New engines, a stronger specification, slightly sharpened styling – and auf wiedersehen to the six-cylinder engines. Is this what it takes to keep the BMW 3-Series relevant?
EVERY family has an alpha: The dominant member and pack builder, the one who protects and provides.
With BMW NZ, the No.1 is pretty much the X5; this sports activity vehicle achieves sales supremacy year after year for the most of the past decade. Other models are important, of course, but X5 is the bedrock.
Internationally, however, there is an even more important prime number. The 3-Series is very much BMW’s heart and soul. Fourteen million examples sold since 1975 means it accounts for around a quarter of all BMWs ever sold.
Moreover, Munich would have you think this model remains a category template that is also the target for every rival sports sedan; a claim that is the cornerstone of that ‘ultimate driving machine’ slogan that, despite looking increasingly tenuous these days, is still tenaciously defended by the brand.
Yet the relevance of this brass tacks car being a leader that all others follow is potentially moot in New Zealand, given there’s increasing disinterest here in performance sedans of almost any size or ability.
Booted cars have been the biggest victims of the market swing to sports utilities and crossovers, which cumulatively account for more than 35 percent of new car sales this year.
Even those snobby compact executives that handle a bit like out-and-out sports cars out of Germany’s elite brands have felt the bite. It could be surmised that introduction, two years back, of the all-wheel-drive 3-Series variants was BMW’s way of seeking to stymie that defection rate (and, of course, to meet the challenge from the Audi A4, which back then was selling just as well).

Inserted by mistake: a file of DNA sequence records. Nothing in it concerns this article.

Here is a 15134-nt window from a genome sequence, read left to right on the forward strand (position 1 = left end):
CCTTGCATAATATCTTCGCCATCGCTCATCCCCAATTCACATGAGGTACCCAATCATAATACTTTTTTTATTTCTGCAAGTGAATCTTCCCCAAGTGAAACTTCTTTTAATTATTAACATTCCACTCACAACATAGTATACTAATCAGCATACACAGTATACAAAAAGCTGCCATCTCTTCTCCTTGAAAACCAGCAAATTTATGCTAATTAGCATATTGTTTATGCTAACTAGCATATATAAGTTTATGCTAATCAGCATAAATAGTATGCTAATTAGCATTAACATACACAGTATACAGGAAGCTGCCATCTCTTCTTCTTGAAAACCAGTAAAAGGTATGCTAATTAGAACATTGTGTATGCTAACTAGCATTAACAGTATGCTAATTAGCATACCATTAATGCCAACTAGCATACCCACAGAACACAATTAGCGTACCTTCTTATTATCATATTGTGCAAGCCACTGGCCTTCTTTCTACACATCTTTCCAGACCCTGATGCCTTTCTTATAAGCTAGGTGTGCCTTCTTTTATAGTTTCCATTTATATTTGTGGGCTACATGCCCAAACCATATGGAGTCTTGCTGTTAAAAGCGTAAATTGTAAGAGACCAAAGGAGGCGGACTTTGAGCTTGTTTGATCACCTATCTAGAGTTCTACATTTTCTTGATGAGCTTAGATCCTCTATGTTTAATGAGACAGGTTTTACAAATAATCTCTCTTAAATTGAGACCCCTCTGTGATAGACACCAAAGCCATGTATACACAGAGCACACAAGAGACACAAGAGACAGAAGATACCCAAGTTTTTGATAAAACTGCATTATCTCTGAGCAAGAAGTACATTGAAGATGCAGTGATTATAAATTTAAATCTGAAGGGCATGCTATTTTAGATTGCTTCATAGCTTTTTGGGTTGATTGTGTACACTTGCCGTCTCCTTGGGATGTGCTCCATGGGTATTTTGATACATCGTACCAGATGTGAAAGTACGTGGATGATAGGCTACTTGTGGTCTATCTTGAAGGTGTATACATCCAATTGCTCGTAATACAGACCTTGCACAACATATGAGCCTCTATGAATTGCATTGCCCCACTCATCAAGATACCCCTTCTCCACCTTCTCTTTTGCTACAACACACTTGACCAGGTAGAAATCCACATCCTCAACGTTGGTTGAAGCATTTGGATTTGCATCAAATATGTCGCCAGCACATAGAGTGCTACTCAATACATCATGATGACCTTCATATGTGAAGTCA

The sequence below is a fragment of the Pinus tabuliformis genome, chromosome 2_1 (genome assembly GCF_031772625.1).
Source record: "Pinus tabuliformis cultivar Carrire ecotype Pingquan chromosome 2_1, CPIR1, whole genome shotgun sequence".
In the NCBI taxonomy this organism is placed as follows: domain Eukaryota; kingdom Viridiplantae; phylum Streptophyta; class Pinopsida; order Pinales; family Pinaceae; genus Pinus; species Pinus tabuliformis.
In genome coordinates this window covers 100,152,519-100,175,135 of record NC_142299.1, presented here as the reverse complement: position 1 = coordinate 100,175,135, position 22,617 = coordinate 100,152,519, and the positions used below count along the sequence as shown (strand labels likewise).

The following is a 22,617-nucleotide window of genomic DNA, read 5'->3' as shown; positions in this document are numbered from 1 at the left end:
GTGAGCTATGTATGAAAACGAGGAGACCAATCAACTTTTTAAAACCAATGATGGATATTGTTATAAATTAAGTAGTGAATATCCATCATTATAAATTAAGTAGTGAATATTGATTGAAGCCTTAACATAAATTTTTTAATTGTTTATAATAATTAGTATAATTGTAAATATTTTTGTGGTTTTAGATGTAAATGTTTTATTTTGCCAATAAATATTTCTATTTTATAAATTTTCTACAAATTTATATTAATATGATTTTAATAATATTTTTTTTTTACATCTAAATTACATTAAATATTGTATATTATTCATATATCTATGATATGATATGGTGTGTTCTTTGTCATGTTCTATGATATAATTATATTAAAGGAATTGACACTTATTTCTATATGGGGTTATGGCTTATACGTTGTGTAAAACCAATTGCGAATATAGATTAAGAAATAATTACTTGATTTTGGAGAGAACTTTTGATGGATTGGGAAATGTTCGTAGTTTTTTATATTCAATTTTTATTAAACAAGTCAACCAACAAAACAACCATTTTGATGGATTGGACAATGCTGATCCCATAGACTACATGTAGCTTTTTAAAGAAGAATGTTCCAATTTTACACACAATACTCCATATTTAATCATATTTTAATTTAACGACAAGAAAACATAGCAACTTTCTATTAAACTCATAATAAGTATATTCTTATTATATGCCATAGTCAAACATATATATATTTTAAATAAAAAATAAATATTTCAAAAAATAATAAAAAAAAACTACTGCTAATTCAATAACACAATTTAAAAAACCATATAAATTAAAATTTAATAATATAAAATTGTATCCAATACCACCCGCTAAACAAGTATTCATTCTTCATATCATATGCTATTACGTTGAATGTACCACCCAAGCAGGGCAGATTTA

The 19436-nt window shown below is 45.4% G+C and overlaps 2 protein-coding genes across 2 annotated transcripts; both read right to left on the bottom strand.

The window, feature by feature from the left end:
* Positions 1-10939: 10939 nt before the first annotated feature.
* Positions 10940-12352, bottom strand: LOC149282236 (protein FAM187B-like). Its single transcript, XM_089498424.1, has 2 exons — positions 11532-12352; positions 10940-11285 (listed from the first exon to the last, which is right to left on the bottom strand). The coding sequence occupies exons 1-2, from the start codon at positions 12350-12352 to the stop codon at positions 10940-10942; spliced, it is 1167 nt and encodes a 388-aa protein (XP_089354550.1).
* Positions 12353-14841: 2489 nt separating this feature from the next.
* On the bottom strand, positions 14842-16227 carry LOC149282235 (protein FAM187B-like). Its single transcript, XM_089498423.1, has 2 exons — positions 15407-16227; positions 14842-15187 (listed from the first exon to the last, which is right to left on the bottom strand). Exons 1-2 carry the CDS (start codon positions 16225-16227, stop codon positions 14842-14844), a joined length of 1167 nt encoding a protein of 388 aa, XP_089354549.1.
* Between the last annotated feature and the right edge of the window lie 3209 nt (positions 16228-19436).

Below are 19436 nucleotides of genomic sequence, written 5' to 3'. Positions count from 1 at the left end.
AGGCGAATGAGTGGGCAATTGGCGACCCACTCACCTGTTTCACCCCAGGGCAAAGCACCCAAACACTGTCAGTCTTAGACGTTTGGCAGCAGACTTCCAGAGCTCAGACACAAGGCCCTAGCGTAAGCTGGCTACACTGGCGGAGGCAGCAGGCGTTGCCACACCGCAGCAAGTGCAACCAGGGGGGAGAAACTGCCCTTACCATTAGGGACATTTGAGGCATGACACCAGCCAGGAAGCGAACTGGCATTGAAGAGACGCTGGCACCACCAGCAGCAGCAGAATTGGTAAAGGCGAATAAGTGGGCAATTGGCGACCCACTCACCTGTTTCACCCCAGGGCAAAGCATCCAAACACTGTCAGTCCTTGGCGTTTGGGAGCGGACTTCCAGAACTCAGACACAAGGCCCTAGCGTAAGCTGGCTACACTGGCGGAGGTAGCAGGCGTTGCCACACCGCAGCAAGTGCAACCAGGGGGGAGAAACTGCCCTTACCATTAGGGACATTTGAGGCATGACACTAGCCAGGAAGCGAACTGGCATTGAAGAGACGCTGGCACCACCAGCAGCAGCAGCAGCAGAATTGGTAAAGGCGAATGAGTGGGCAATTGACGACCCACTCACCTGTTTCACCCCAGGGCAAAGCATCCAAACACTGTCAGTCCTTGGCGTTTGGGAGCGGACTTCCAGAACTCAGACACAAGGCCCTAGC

If so, it hasn’t worked. ‘Three’ sales have continued to slip away nonetheless; in 2014 the count diminished to 233 sedans and 66 Touring wagons.
How long before BMW here reaches the point of reconsidering its strategy for a car that, during the 1990s, captured an even greater sales share per annum than the biggest X car does now?
Well, there’s certainly no talk of abdication, however the arrival of a mid-cycle refresh for the F30 series that has been on the market for three years now has nonetheless allowed for some finessing and more fighting talk in what is the Three’s 40th year of life.
On the positive side, BMW here has acted to counter inroads by a strengthened opposition. Jaguar’s recent XE and the next Audi A4, here in early 2016, are seen as two threats but the more pressing problem is Mercedes’ C-Class - but BMW NZ product manager Paul Sherley says the latter was the template for determination to provide NZ market Threes with a stronger standard specification.
NZ market cars now take park assist, lane change and collision warning alerts, heated front seats and a reversing camera and (on wagons) an electric tailgate adopt on all derivatives, yet generally with reductions to stickers, which now range from $72,000 to $113,000. Having been a little austere before, it no arguably has pretty much everything anyone would want. Save perhaps for Apple CarPlay, which isn’t part of the German lexicon.
On what some would say was the other side of the ledger, there’s been an under bonnet rev-up – though those who enjoy Munich’s famous sweet six cylinder engines might call it something else.
The international move toward efficiency and BMW’s own dedication to its Efficient Dynamics programme, plus the fact that the big gun 335i and 335d models together achieved a handful of sales in 2014, has spelled the end for those models. Of the four models absenting from the
family portrait, thus taking the head count from 10 to six, three are six-cylinders, the 328i, 335i and 335d.
Forever gone? Could be. Well, you brought it upon yourselves: Just 10 330i and 335i sedans and wagons were sold in 2014. I mean, if customers cannot bring themselves to buy, why should BMW bother to build (or, at least, provide)? Which is all the weirder (and, frankly, disappointing) given that, in the same period, sales of Holden’s Commodore V8 went up. And are still climbing ...
Yet, as things stand, every car in the updated range runs with four-cylinder petrol and diesels based around the latest B47 modular 2.0-litre engine with badges to denote their various outputs and specifications levels.
The 1998cc four-cylinder turbo petrol presents 135kW maximum power at 5000-6500rpm and 270Nm, from 1350-4600rpm, in the 320i and 185kW at 5200-6500rpm in the 330i, where torque peaks at 350Nm from 1450 to 3800rpm. The alternate 1995cc four-cylinder turbodiesel offers is 320d and 330d formats, the first outputting 140kW at 4000rpm and 400Nm at 1750-2500rpm and the other making 190kW at 4000rpm and 560Nm at 1500-3000rpm.